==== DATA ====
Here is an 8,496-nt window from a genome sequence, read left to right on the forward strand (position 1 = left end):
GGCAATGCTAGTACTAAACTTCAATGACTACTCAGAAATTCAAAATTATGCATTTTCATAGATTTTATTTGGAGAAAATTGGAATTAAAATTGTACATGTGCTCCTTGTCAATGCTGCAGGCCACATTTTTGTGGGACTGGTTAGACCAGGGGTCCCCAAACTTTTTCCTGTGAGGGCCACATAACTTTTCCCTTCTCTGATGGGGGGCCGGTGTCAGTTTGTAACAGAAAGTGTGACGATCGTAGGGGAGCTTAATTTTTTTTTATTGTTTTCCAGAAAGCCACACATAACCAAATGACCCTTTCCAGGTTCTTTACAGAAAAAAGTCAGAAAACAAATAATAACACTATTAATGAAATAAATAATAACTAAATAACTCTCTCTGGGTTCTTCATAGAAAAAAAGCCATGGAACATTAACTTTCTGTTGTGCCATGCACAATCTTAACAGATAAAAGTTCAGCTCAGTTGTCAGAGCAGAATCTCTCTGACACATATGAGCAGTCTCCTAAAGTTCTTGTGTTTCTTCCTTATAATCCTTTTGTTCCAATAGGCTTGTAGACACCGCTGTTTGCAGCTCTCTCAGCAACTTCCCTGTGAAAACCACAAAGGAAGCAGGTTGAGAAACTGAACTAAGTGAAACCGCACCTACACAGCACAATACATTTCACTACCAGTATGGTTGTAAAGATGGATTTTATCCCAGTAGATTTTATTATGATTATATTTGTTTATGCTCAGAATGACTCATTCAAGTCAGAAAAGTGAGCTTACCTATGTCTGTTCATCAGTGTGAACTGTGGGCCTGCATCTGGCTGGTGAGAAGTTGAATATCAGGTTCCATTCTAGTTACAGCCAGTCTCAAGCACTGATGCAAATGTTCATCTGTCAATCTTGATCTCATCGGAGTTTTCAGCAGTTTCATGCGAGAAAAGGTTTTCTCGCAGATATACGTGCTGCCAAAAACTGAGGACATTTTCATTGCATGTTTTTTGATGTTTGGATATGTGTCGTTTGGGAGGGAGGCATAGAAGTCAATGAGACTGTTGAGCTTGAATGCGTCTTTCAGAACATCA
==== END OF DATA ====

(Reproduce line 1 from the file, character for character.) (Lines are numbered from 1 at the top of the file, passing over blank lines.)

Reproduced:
Here is an 8,496-nt window from a genome sequence, read left to right on the forward strand (position 1 = left end):